(less than 50% over 12 hours), or unable to feed, administer NG hydration

    Oxygen
    saturation/oxygen
    requirement
      

    Nil requirement 

    If oxygen saturations fall below 90% Administer oxygen to maintain
    saturations greater than
    or equal to 90%
      
    Once improving and not requiring oxygen for 2 hours discontinue oxygen saturation monitoring

    Administer oxygen to maintain
    saturations greater than
    or equal to 90%

    Respiratory
    support
      

      

    Begin with nasal prong oxygen
      
    High flow nasal cannula (HFNC) to be used only if nasal prong oxygen has failed

    Consider HFNC or Continuous positive airway pressure (CPAP) 

    Disposition /
    escalation
      

    Consider further medical review if early in the illness and any risk factors are present or if child develops increasing severity after discharge   

    Decision to admit should be supported by clinical assessment (including risk factors), social and geographical factors, and phase of illness   

    Consider escalation if severity does not improve 
      
    Consider ICU review/ admission or transfer to local centre with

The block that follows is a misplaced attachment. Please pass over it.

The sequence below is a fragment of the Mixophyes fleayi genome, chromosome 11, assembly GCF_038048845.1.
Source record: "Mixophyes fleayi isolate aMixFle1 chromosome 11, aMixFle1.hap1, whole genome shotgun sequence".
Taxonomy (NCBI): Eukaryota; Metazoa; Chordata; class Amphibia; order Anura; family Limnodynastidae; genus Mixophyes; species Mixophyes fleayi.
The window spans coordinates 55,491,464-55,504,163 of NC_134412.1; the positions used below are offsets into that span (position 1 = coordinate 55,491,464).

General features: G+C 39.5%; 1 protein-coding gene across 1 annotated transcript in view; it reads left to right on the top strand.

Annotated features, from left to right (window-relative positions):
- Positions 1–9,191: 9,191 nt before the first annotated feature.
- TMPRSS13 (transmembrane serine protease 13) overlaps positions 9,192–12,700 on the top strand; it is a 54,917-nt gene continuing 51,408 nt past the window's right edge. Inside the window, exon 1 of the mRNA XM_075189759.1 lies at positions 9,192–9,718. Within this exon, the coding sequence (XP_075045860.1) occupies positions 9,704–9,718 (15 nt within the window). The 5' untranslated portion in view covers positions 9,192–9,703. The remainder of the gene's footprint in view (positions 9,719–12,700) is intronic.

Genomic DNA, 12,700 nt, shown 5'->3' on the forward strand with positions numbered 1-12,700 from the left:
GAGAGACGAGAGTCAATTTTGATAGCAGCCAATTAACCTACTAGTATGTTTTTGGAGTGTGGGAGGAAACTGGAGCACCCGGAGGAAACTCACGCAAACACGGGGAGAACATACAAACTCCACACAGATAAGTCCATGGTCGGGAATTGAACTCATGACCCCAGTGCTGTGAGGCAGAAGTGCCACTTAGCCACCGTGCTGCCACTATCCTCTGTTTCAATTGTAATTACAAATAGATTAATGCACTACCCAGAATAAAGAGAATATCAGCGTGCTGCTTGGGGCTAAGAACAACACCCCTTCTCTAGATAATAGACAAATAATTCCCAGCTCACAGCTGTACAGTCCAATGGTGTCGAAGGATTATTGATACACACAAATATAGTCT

paediatric HDU/ICU capacity if:

    • Severity does not improve
    • Persistent desaturations
    • Significant or recurrent
      apnoea associated with
      desaturations
    • Has risk factors

    Parental education     

    Provide advice on the expected course of illness and when to
    return (worsening symptoms and inability to feed adequately)
      

    Provide advice on the expected course of illness and when to
    return (worsening symptoms and inability to feed adequately)
      

    Provide advice on the expected course of illness 
      

    Provide  Parent information sheet

    Oxygen Therapy

    • Oxygen therapy should be instituted when oxygen saturations are persistently less than 90%
    • Infants with bronchiolitis will have brief episodes of mild/moderate desaturations to levels less than 90%. These brief desaturations are not a reason to commence oxygen therapy
    • Oxygen should be discontinued when oxygen saturations are persistently greater than or equal to 90%
    • Once not requiring oxygen for 2 hours, discontinue oxygen saturation monitoring. Continue other observations 2-4 hourly and reinstate intermittent oxygen monitoring if deterioration occurs

    Hydration/nutrition